The gay Christian student was jailed for 60 years and must serve a minimum of 30 years in custody before he can be considered for parole.
Sinaga’s mother, Normawati, from Depok, a city within the Jakarta metropolitan area in Indonesia, still struggles to believe her son was capable of such evil crimes, in an interview with The Sunday Times.
‘We are a good Christian family who do not believe in homosexuality. He is my baby,’ she said.
Sinaga’s mother, Normawati (left), from Depok, a city within the Jakarta metropolitan area in Indonesia, still struggles to believe her son, Reynhard Sinaga, was capable of such evil crimes. Also pictured is his father, Saibun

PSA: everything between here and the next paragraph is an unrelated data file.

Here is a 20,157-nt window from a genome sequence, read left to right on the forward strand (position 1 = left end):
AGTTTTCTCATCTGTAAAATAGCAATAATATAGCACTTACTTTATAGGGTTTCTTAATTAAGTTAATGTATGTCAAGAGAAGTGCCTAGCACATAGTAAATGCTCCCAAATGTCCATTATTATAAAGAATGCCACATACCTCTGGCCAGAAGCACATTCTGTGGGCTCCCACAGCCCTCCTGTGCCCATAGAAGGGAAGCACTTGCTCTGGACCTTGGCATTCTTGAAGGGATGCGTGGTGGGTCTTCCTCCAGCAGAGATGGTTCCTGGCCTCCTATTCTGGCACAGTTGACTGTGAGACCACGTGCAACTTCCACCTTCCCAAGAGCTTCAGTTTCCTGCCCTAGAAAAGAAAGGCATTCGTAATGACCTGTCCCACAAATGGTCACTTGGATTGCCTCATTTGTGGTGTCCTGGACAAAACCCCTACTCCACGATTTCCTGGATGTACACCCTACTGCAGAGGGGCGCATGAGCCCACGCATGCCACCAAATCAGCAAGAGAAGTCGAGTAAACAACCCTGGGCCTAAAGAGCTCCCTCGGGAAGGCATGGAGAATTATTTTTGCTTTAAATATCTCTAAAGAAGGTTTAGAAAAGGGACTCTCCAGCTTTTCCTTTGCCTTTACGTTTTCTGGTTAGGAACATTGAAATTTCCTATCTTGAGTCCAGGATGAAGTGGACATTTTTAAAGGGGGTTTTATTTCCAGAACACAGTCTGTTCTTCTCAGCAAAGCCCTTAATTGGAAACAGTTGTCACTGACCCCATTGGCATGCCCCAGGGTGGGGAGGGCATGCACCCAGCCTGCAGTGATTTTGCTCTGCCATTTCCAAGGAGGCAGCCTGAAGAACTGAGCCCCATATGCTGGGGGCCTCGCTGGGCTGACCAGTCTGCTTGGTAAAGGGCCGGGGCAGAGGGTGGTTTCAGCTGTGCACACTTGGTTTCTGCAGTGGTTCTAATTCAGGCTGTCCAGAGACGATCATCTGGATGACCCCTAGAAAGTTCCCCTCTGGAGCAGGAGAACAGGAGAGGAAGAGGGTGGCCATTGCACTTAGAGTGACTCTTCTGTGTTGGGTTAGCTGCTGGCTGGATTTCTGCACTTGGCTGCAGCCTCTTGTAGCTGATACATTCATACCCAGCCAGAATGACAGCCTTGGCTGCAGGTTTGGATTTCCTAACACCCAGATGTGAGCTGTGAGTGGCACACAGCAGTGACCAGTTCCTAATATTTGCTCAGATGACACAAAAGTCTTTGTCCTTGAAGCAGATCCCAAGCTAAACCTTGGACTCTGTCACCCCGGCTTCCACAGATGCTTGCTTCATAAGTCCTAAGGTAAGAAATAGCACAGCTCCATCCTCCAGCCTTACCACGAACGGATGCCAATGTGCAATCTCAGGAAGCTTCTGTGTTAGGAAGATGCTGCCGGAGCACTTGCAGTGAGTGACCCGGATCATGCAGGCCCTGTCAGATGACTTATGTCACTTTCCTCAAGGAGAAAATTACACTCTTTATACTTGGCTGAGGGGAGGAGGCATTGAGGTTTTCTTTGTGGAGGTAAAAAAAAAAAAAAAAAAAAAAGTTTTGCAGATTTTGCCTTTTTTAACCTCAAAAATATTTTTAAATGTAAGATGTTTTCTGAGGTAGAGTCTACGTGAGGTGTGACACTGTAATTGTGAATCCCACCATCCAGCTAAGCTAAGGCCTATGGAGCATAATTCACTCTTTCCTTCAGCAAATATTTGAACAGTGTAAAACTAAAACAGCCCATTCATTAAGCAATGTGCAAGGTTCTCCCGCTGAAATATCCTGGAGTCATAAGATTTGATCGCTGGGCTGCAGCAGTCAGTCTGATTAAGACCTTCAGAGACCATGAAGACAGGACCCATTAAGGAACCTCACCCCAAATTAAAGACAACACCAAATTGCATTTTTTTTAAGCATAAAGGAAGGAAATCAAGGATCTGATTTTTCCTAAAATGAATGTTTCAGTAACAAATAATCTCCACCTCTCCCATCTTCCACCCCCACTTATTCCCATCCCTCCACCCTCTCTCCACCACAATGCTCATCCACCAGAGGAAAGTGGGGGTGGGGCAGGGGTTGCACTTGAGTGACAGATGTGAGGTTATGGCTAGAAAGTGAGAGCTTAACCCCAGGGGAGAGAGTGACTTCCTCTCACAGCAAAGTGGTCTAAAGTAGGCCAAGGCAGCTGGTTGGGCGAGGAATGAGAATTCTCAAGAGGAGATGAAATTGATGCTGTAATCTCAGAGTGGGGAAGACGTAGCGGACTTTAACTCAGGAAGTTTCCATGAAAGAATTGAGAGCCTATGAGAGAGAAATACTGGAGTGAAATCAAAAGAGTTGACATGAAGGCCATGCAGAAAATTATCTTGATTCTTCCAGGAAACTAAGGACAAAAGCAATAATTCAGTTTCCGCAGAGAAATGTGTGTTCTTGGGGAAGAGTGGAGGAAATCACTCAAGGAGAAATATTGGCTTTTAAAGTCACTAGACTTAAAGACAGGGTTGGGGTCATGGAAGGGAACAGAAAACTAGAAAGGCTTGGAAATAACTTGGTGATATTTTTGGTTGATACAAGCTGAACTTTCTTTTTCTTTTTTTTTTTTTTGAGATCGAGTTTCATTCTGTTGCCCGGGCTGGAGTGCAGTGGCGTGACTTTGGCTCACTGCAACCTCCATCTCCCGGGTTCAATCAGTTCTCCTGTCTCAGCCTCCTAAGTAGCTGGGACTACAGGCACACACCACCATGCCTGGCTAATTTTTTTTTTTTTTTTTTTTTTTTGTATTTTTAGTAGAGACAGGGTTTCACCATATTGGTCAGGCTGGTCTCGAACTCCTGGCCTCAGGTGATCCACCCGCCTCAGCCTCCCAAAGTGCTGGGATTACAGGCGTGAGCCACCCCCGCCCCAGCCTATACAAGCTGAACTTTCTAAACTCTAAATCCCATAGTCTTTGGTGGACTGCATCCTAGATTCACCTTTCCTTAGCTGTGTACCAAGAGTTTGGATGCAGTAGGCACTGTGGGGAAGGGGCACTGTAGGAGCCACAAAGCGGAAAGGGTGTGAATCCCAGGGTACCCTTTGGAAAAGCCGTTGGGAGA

Normawati told how her son, a former Leeds University postgraduate student and eldest of four, was a ‘gentle boy’ who had a passion for reading.
She described how her son had a privileged upbringing, funded by the family’s company of palm oil plantation and refinery, and would accompany her to church every Sunday morning.
‘He didn’t really go out much. He was more interested in studying,’ she said.
Normawati revealed how her son could play the piano ‘pretty well’ and added: ‘He was a quiet boy. He didn’t really enjoy performing in the church. But I made him do it.’
Sinaga hunted for drunk young men around nightclubs near his flat in Manchester (above)
Sinaga arrived in the UK on a student visa in 2007 financed by his parents and remained in the country on those terms for the next 10 years.